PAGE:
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According to Snack Foods 2012, a new Market Report Plus published by the market intelligence provider Key Note, the savoury snack industry in the UK is profiting from the economic downturn. The market experienced 7.1% growth in 2011 to reach a value of £2.71bn at retail selling prices (rsp). Key Note attributes this success to the strong popularity of snacks in the UK, to the growth of adult lunchboxes, and to manufacturers tapping in to the bag-sharing category and responding to consumer demand for healthy snacks and innovative flavours.
Potato crisps continue to dominate the savoury snack market. Traditional crisps remain the best sellers, but there has been a rise in variation in the sector on two levels. First, manufacturers have responded to health concerns by altering the content of their snacks and their methods of production so that they are less fatty and more natural. This has increased the presence of less salty crisps and baked -- rather than fried -- crisps on retail shelves. Second, there has been a growing demand for creative flavours, both with British and exotic origins. Manufacturers are increasingly appealing to consumers to suggest or design their own flavours and are perpetually introducing new ones, some only on a temporary basis to coincide with holidays and events.
Although potato crisps dominate the market, the other savoury snacks sector is on the rise. In 2011, the sector experienced a 7.8% growth in value, attributable to the mounting demand for healthy snacks. Key Note argues that popcorn and pretzels are the two to watch in this category. The demand for snack nuts is also growing, due to the health benefits associated with them. However, their higher price tag compared to most other savoury snacks, especially during the economic crisis, means that the category's growth will be limited, unless manufacturers lower prices.
The snacks market is experiencing format innovation at the two extremes. 2011 has seen a growth in both multi-packs and sharing bags, which Key Note expects will continue well into 2012. The former is the result of the rise in popularity of adult lunchboxes, which now account for 70.8% of all lunchbox meals, according to Kantar statistics from February 2012. This trend is particularly favourable for premium brands, as professionals, who are saving money by bringing their lunch to work, still want a quality lunch. As for the latter, with the UK facing its biggest spending squeeze since 1982, consumers are increasingly opting for a 'nights in' filled with home entertainment; nibbles, thus snacks, enhance this experience. The adult lunchbox and the 'night-in' niches have been created by the economic downturn, as consumers find ways to save money. The snack industry is in a prime position to reap the benefits from this otherwise unfortunate circumstance.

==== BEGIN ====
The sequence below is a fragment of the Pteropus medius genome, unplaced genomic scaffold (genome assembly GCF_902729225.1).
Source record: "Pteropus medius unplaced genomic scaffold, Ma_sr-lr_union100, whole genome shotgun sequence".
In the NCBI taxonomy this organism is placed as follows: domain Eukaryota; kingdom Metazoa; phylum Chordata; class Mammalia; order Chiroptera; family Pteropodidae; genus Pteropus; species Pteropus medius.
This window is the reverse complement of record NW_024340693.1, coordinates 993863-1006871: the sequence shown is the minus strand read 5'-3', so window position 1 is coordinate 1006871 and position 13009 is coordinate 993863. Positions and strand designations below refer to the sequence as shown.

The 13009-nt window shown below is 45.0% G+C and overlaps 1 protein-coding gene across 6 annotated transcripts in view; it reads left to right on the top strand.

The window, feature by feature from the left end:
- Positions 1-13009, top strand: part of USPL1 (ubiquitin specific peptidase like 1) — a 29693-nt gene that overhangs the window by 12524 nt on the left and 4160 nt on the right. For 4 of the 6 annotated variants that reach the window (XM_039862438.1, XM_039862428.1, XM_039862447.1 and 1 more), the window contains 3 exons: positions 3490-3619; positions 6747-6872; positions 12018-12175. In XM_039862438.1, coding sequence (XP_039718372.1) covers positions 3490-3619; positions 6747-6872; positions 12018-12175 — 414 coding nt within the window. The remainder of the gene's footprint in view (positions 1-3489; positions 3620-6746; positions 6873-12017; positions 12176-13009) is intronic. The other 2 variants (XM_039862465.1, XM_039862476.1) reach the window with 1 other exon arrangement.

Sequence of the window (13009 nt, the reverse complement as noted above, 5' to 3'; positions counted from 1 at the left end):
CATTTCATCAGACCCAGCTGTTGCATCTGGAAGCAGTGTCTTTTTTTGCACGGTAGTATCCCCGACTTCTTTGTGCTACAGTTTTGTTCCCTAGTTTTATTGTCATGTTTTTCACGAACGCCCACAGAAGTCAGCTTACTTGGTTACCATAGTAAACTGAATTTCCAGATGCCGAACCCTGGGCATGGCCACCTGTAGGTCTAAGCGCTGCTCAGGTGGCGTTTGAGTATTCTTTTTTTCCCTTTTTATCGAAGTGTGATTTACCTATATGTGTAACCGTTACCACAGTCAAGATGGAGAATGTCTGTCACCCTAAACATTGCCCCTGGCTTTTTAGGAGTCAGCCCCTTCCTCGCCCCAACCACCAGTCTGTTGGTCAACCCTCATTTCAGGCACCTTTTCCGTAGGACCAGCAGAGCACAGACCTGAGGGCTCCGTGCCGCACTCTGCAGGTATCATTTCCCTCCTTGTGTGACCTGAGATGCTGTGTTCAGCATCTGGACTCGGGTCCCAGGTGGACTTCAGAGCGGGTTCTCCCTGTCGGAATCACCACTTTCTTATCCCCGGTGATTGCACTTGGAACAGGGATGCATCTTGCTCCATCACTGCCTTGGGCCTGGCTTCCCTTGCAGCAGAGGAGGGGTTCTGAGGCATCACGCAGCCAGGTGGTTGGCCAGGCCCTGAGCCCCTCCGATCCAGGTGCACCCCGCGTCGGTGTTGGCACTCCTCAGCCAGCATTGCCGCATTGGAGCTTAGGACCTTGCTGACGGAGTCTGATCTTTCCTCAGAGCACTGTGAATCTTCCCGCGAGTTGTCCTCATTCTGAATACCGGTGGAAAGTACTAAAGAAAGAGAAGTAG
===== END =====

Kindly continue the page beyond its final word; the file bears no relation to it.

Manufacturers are in intense competition with each other and luring consumers through campaigns, innovation and promotions. Key Note's analysis in this Snack Foods report brings light to the high demand for savoury snacks in the UK and consumers' desire to explore and play with new flavours. Key Note expects continued strong market growth in 2012, at 7.5%. Events, particularly the London 2012 Olympics, will help to boost volume sales, as well as continued flavour and packaging innovation. Based on the current conditions, Key Note predicts the market will hit £3.13bn by 2016.
Press enquiries: Jack Sykes at Key Note at email@example.com or 0845 504 0452. Press/review copies of the report are available on request.